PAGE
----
JAPI Foreigner Career Survey 2018 – Quiz Answers

The following are the answers for the questions used in the JAPI Foreigner Career Survey 2018 regarding working in Japan.

If you have not taken the survey yet, please do so here before viewing the following answers. We would also appreciate if you shared the link (https://jp.surveymonkey.com/r/japi_career_survey_en) to the foreigners you know working in Japan so that we may receive more participants.

It is generally more difficult to land a job as a Sogo-shoku than an Ippan-shoku.


Fresh graduate recruiting in Japan is often divided into two tracks – the Sogo-shoku (literally the “comprehensive job”) and the Ippan-shoku (literally the “normal job”). The Sogo-shoku is usually expected to handle multiple roles whereas those hired as Ippan-shoku are often expected to perform administrative support in a specific field within the company.

Generally speaking, foreign companies tend to start their hiring process earlier than Japanese ones.


Many Japanese companies standardize their recruiting schedules following the rules set by the Business Federation that most of the major and large Japanese companies belong to. Many Japanese company will therefore only start issuing job offers from June for the graduating batch of the following year with the reason being to ensure that students are able to concentrate on their studies.

On the other hand, foreign companies are not bound by these rules and often do their hiring in the Autumn semester for 3rd year students.

It is generally harder for those who have already graduated in Japan to find a full-time job than current students.


Japanese society assumes that students will secure a job while being a student and therefore students who graduate before securing a job often are seen as people who are not able to plan forward. This makes their job search more difficult compared to current students.

In the context of job-hunting in Japan, an “ES” refers to an “Examination Score”


An ES in the Japanese job hunting context is an “Entry Sheet”.

An Entry Sheet is a document which one usually must submit when applying to a Japanese company. Generally speaking, questions asked include reasons for applying, one’s self introduction etc., but these may vary depending on the company.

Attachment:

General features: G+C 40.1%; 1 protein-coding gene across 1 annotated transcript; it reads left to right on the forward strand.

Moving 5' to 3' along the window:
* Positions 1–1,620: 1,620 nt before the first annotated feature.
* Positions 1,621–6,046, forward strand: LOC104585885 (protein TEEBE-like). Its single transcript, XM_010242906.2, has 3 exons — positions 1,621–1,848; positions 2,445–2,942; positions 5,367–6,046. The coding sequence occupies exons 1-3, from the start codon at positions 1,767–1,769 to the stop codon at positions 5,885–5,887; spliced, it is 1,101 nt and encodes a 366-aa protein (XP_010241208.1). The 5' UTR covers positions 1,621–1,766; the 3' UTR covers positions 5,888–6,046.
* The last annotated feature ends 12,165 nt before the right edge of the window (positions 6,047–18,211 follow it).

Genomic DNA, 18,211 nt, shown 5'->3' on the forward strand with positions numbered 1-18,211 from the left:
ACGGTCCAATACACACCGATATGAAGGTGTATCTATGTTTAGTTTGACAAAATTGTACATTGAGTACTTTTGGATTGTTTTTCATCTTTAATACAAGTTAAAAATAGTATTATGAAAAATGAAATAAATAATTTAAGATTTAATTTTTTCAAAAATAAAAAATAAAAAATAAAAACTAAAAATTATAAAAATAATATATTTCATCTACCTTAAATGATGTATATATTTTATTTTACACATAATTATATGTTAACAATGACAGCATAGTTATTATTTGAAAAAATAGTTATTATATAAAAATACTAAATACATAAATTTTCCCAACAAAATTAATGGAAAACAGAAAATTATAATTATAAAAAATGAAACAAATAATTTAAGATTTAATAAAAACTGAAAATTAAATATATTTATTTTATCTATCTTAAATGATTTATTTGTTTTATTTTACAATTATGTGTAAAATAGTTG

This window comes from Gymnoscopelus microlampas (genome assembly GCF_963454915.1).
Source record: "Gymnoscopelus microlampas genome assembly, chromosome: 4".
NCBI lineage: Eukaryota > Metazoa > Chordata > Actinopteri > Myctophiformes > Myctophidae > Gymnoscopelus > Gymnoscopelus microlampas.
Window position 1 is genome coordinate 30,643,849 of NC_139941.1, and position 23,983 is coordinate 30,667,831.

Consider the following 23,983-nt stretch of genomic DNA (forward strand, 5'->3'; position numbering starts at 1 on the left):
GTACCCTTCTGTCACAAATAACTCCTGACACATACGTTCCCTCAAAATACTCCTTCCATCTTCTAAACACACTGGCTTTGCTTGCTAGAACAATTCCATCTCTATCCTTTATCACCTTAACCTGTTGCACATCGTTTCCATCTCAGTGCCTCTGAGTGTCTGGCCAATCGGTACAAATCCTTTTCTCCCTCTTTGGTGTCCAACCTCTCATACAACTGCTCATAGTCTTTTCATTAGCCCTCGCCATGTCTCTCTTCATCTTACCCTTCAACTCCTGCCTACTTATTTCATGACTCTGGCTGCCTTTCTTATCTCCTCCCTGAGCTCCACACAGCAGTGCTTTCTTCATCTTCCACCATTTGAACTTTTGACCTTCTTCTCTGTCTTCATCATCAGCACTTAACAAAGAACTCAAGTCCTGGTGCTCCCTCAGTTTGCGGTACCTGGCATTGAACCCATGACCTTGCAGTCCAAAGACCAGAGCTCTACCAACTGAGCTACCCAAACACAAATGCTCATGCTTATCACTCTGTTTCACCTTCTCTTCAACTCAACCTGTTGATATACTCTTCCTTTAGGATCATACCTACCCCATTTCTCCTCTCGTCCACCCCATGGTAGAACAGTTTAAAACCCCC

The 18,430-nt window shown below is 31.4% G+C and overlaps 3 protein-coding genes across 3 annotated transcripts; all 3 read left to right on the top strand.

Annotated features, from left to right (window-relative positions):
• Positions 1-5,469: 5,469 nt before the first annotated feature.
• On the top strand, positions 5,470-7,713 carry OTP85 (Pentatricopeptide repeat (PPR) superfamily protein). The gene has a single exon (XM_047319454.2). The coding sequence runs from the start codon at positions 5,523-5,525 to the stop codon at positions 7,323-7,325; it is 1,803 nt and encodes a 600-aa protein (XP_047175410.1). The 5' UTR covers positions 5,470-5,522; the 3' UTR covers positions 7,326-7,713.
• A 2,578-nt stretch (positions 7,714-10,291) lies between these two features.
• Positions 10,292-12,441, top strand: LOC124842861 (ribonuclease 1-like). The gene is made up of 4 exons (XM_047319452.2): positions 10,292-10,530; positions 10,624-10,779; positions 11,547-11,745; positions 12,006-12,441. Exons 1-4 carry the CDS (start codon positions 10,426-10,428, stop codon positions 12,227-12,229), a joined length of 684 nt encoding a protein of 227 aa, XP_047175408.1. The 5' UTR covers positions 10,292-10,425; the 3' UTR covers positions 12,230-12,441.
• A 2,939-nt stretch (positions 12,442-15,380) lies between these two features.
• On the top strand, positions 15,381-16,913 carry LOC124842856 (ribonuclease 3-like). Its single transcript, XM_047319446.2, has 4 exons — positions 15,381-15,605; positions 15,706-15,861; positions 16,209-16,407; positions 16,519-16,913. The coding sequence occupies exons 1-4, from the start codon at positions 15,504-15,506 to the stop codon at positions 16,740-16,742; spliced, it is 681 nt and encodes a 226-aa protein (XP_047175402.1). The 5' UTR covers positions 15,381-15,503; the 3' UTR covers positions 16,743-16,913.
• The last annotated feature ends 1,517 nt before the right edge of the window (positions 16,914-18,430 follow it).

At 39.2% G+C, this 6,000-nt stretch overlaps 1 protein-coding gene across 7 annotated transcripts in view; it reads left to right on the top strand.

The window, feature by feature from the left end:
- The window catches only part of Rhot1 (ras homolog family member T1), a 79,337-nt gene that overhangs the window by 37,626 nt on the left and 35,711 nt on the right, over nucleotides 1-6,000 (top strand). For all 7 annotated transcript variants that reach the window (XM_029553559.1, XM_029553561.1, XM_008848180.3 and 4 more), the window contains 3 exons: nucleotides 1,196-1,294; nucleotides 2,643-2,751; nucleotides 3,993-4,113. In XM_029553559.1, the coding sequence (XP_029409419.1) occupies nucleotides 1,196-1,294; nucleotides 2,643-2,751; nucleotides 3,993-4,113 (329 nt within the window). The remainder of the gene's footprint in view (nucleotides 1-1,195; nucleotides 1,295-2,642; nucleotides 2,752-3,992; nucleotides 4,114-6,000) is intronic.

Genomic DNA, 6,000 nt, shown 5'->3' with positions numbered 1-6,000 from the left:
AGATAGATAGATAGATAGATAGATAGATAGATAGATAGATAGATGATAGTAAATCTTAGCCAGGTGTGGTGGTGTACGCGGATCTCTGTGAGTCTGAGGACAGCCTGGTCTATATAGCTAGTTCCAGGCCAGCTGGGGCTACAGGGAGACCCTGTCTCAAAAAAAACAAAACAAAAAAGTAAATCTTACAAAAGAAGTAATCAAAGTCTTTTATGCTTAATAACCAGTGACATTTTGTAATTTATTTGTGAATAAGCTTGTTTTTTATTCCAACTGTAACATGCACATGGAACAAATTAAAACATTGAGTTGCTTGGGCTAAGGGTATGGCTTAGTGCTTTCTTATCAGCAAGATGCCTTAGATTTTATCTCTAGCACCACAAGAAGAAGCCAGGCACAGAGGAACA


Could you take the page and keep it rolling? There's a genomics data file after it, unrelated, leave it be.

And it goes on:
Usually, students have to confirm their acceptance of a job offer by the end of September the year before they enter the company.


Most companies hold a ceremony to welcome the confirmed incoming fresh graduates on the 1st of October in the year before they graduate. Therefore, most students will have to announce their rejection of job offers to the companies they will not join at the end of September.

This ceremony is aimed at increasing interaction between newcomers and current employees and is separate from the Company Entrance ceremony. It is also common to have some form of training for incoming fresh graduates start from around this time.

OJT is an abbreviation for the term “Overall Job Training”


It means “On the Job Training” and refers to hands-on learning in the company.

In Japan, this usually means a more senior employee being a supervisor for a new employee and having the new employee learn about a job while actually performing it.

Generally speaking, it is said that Japanese companies train their employees to be specialists.


Japanese companies have a tendency to train employees to be generalists.

Japanese companies generally do not hire based on tasks which need to be done, but hire staff and then decide their allocated tasks after.

Therefore, employees are trained to be able to handle a wide range of tasks and be flexible to the company’s needs.

In Japan, the rate of consumption of paid leave is more than 70% (based on Expedia statistics)

No – the rate is 50%.

This means that if everyone receives 14 days of paid leave in a year, the average number of days that people in Japan take is 7 days of leave.

In recent years, with the increasing focus on work-life balance, the consumption rate of paid leave is increasing but it is still not high.

It is possible for companies to declare that overtime pay (up to a certain amount) is already included in the monthly salary.


Many Japanese companies set a monthly salary which already includes the pay for a set number of overtime hours and various benefits.

The “dai-ni shinsotsu (second fresh graduate)” market refers to the market for job-switchers aiming to switch from their first workplace up to 3 years after graduating from university.


In Japan, those who have graduated from university and who are aiming to switch jobs within 3 years of entering their first full-time job are called “Dai-ni shinsotsu”.

The “shinsotsu” (“new graduate”) part of the name refers to how such people, while being working adults, are viewed as having potential to grow and perform due to their youth.